“That would be the main P-Bass – the old Precision 1969 in Olympic White, which I love – and then a spare for that. Then a Jazz, the Hofner Club and a Fender Mustang, and the Rick too. So that’s six and more spare parts, but I’m trying to cut that down, keep it simpler, and stick to the idea of ​​having just one bass. I think I’ve come to the point where I want to have multiple instruments and show myself off, but there are certain songs that I think require a particular sound or a particular approach.

“It’s quite difficult to get away from it. If it’s a long-haul flight and I can only take two basses, I’ll take a Precision and a Mustang, because I feel like I can do anything in between. I love Mustangs. I’m a real fan of them – they’re so hard to beat, sonically. I’m always surprised how they stand out from the mix: they combine really well with synths and effects. The only reason I don’t play them more is because I’m so tall that I look a little silly with one. ”

Jeremy Pritchard

(Image credit: Visionhaus / Corbis via Getty Images)

What is your size?

“Six three – big enough to look a little silly in a small-scale Mustang. It might be different if they made a full-scale Mustang, I always wonder why Fender never did that.

It will be Custom Shop work for you when you earn your first million.

“Maybe … but the short scale is part of the punchy sound.” “

Tell us how you got to play bass.

“When I started high school I really wanted to play the drums, but my parents told me about them because they were loud and expensive. My dad was a guitarist, so he pointed me in that direction, and I got an acoustic guitar for my 12th birthday. I had played the cello as a child, so I subconsciously understood the role of a bass instrument within an ensemble – and the school had an electric bass, but no electric guitars, so I turned to this much cooler instrument. ”

What I love about bass is playing with other people. I don’t really like playing bass on my own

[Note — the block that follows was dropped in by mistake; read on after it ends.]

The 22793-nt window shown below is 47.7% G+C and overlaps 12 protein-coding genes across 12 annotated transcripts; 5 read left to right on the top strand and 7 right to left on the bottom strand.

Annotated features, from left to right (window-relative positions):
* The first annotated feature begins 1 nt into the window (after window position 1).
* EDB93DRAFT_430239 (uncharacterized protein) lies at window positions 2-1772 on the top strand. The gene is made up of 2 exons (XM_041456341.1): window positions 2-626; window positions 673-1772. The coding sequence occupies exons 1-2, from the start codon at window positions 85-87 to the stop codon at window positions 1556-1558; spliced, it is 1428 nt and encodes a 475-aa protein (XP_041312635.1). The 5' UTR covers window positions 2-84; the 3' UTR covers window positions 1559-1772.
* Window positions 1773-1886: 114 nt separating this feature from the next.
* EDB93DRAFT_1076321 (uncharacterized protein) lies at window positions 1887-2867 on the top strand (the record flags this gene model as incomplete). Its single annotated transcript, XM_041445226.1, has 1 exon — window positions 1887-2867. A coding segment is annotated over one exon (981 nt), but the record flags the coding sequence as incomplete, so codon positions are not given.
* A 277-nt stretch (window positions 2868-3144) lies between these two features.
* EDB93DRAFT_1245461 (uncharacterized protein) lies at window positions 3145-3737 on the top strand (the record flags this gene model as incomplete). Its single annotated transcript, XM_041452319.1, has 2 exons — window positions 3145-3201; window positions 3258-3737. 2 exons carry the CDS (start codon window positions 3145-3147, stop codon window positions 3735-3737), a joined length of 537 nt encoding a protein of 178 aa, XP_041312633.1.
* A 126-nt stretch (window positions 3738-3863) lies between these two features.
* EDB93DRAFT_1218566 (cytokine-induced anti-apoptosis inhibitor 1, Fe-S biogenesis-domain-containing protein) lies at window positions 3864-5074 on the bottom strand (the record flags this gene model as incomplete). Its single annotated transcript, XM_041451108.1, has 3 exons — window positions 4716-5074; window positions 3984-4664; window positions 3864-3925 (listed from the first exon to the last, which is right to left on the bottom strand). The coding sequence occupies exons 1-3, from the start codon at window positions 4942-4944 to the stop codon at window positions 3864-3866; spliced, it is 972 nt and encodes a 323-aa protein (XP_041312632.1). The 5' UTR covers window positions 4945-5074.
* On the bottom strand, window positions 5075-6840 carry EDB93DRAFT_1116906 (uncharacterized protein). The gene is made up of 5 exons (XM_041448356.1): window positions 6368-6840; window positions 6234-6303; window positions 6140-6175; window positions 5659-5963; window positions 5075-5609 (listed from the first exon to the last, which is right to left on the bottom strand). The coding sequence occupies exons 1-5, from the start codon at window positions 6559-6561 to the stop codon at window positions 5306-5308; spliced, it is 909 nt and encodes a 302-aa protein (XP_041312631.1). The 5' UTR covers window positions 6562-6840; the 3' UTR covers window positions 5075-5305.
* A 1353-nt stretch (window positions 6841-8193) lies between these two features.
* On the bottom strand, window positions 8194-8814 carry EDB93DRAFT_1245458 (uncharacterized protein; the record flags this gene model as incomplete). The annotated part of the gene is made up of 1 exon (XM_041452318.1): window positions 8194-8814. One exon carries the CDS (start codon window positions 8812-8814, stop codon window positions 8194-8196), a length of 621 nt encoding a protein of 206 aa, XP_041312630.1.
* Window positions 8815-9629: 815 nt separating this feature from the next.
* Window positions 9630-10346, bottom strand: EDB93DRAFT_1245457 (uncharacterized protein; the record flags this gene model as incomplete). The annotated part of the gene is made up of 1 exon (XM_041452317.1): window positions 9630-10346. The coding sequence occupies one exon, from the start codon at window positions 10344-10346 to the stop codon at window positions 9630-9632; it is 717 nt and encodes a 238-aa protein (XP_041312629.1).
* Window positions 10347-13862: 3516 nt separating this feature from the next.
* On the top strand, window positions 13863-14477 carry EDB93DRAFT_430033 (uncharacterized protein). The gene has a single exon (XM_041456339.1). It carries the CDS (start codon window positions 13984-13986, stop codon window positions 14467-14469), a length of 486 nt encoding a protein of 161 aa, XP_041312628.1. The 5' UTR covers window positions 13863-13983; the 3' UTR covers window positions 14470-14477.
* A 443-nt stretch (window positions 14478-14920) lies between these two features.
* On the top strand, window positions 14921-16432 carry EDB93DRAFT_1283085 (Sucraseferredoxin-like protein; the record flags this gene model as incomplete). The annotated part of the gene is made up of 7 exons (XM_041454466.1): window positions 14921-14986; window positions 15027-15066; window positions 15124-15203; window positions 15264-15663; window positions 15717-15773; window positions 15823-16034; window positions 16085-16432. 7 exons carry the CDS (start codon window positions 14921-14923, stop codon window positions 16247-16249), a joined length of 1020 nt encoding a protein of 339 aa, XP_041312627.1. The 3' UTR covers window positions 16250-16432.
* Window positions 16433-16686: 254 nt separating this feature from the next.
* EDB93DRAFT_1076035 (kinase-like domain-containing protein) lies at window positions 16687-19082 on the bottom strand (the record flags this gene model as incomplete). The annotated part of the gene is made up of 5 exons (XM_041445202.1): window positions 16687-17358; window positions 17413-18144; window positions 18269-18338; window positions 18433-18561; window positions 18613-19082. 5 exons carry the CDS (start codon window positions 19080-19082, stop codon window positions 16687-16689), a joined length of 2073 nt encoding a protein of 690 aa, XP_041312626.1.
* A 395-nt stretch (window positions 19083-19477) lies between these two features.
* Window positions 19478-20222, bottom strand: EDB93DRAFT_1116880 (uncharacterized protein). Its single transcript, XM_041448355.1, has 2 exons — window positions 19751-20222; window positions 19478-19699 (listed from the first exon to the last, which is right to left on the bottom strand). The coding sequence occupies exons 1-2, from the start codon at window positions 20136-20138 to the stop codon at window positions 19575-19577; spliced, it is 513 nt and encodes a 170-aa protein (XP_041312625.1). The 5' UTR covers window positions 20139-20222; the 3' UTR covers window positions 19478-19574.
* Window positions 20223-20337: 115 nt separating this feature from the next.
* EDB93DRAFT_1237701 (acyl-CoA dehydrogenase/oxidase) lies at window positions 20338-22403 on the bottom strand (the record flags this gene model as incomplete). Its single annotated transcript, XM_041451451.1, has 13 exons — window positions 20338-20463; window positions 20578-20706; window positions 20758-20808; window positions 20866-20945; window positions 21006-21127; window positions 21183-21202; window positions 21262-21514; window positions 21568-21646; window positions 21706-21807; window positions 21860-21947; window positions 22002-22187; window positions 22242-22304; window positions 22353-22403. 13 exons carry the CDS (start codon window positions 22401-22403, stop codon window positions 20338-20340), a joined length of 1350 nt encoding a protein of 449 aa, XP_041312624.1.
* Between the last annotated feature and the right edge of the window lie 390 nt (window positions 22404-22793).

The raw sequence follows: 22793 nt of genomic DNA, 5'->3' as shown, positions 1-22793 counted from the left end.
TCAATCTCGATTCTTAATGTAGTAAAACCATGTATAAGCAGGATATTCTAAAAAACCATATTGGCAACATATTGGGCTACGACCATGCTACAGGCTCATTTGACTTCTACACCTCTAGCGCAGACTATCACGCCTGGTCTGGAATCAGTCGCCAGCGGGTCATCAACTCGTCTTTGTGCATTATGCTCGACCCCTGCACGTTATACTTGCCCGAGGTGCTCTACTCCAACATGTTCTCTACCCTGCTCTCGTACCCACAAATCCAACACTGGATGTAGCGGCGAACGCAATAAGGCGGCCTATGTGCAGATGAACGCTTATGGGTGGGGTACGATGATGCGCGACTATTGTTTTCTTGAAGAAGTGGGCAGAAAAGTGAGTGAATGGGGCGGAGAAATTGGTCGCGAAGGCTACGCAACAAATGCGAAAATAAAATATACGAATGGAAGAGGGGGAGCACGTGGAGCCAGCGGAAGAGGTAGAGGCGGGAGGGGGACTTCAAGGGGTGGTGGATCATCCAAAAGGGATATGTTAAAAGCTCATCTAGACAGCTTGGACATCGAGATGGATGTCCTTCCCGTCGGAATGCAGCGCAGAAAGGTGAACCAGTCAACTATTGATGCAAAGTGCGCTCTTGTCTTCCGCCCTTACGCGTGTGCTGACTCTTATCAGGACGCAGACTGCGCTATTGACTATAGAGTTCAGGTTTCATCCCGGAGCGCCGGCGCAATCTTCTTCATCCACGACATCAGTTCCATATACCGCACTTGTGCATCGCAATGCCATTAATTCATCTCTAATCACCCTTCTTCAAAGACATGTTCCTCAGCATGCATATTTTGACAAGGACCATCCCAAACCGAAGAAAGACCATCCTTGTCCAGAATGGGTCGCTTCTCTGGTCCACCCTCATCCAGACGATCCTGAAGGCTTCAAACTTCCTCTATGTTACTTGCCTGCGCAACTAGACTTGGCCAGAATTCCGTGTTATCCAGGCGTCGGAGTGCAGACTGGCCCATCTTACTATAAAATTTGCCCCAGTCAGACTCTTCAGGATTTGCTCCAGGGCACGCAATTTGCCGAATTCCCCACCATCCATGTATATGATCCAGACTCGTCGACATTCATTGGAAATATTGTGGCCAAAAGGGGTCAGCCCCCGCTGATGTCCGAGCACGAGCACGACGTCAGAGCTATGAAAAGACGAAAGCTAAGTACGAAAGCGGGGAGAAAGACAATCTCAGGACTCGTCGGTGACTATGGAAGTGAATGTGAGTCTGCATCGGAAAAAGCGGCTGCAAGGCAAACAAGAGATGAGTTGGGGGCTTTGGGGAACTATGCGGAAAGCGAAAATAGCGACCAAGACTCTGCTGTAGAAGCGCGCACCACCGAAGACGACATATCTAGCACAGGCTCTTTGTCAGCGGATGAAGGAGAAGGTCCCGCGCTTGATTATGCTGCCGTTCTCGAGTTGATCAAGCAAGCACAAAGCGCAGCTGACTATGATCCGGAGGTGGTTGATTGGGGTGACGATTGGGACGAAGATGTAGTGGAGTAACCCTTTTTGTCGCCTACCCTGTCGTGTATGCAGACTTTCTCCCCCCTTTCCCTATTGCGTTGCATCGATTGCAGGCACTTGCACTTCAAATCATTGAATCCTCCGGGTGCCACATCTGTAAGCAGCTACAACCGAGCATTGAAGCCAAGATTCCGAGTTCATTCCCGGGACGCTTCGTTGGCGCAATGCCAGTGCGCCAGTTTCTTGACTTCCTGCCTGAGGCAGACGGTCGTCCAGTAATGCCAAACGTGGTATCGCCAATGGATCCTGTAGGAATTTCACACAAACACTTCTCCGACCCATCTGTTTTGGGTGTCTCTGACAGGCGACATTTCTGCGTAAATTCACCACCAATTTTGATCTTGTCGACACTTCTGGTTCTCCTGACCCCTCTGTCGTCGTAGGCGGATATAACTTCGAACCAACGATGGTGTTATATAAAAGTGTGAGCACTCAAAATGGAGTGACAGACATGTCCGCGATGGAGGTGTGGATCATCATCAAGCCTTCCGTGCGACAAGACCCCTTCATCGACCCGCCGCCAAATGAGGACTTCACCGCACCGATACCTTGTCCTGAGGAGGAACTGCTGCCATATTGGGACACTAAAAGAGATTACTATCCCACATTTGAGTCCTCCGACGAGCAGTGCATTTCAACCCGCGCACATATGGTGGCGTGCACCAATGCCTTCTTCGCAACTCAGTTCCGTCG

Were you better suited for the role of bassist?

“There is something to be said about the mindset of bassists. It’s less glamorous work. I would never go so far as to say it’s egoless – no one would accuse me of that – but it’s an overall instrument, isn’t it?

“What I love about bass is playing with other people. I don’t really like playing bass on my own. Also, what I really like about it are the limitations of the instrument. It made me think and be creative with the basic elements of music. I really like the thoroughness of that. ”

Did your cello playing make your electric bass playing easier?

“I think so, once I understood the different settings and it was wrapped. The way you control harmony from the ground up was something I had already understood, subconsciously. ”

Who were the bassists that you admired?

“When I first started playing bass I listened to Blur a lot, and I’ve since realized how influential Alex James is. He’s very interesting, because – like another of my favorite bassists, Andy Rourke of the Smiths – he’s overshadowed by a visionary guitarist, and he doesn’t take himself very seriously as a musician, but he’s better than he is. don’t know or care. about.

“Besides those two, I also loved Paul McCartney, Colin Greenwood of Radiohead and James Jamerson. Obviously, Jamerson had influence over everyone, and Colin Greenwood had that kind of cellular thing – he often played like a loop, which I loved – and I was really into the personality and the presence, as much as gambling, from people like Paul Simonon.

“Nicky Wire of the Manic Street Preachers was the same, because he was a key polemicist. These were people who presented the role as not being something that was retired or in the back: there was a personality there as well. ”

The last bass player to really wow me was Carlos Dengler from Interpol, who seemed to have no regard for what you were supposed to do or not do on bass.

Are you impressed by current bassists?

“The last bass player to really wow me was Carlos Dengler from Interpol, who seemed to have no regard for what you were supposed to do, or not do, on bass guitar. He is everywhere. His playing is full of really cheeky stuff, like octave jumps in an almost disco style, with New Order and Joy Division. On that note, there was also Peter Hook: it’s so hard to ignore. His playing was so powerful and unusual. ”

They are all players with authority and presence, for the most part without being conductors.

“Yeah, I guess that’s not the kind of bassist Victor Wooten or Flea are, but they’re memorable without being a frontline. If you can handle this, it is the discipline that matters most. “